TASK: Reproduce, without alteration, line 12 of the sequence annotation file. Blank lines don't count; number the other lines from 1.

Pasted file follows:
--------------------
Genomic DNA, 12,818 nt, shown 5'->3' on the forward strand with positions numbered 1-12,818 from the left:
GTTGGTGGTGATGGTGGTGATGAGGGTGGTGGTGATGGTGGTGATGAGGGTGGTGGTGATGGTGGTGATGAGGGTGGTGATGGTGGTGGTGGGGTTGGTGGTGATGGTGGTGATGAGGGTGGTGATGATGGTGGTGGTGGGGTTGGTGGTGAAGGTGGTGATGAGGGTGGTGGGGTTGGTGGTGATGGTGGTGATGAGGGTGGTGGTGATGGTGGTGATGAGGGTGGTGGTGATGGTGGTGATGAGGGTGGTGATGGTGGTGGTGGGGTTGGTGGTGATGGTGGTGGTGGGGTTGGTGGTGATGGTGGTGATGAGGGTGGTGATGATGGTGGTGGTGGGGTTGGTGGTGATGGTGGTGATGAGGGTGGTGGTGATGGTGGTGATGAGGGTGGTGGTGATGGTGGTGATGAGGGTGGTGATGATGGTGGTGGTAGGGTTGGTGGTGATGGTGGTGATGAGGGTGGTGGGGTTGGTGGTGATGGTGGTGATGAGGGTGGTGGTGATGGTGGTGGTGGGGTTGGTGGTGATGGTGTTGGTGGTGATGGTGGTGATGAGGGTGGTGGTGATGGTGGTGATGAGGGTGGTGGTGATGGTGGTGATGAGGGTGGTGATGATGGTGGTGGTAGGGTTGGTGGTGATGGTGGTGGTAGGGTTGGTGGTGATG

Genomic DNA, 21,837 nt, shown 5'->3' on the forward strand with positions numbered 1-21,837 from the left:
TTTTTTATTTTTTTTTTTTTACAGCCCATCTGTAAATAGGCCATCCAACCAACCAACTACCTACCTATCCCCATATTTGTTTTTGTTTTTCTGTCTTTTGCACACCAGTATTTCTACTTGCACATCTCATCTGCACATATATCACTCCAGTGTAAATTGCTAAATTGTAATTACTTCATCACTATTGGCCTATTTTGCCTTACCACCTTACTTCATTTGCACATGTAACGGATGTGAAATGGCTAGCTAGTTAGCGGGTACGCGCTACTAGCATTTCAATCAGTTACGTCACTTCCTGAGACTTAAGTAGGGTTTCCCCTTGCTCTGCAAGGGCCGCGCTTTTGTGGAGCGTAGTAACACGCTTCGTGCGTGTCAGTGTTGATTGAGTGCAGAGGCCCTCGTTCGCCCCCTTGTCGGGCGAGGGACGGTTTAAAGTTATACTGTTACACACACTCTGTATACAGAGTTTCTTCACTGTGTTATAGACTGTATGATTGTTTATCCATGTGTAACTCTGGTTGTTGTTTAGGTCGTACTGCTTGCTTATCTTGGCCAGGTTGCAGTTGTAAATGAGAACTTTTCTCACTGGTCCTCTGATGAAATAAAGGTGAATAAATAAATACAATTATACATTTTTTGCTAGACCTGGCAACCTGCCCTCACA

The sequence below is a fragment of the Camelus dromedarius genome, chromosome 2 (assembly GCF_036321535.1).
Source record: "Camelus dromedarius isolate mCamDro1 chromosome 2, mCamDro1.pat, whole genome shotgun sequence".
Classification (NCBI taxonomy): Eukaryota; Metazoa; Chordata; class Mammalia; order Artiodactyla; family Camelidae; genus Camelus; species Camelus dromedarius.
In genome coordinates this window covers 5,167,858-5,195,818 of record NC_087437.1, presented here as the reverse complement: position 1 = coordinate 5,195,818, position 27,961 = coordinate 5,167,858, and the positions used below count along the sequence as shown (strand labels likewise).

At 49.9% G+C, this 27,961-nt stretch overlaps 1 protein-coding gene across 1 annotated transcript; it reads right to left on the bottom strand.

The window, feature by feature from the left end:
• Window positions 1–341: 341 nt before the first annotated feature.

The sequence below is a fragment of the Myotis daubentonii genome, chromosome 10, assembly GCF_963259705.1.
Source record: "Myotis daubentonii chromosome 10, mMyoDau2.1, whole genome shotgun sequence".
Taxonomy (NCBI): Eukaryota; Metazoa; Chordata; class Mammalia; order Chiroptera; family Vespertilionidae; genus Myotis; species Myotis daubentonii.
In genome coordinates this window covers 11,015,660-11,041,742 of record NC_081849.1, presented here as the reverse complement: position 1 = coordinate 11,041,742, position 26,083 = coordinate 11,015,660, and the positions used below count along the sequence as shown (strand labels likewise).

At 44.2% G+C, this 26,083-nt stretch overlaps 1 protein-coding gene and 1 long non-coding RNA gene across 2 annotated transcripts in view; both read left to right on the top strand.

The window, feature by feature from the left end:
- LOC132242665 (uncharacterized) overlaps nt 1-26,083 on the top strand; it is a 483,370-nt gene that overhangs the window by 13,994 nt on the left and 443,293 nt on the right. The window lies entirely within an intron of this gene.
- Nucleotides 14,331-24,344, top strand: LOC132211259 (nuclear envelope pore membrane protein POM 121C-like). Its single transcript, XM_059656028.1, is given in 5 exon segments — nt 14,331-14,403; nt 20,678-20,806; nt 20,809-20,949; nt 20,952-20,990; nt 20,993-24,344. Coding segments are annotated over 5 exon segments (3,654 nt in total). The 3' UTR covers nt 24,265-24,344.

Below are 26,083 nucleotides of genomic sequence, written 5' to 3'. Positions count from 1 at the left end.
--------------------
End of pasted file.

The sequence below is a fragment of the Myotis daubentonii genome, chromosome 10, assembly GCF_963259705.1.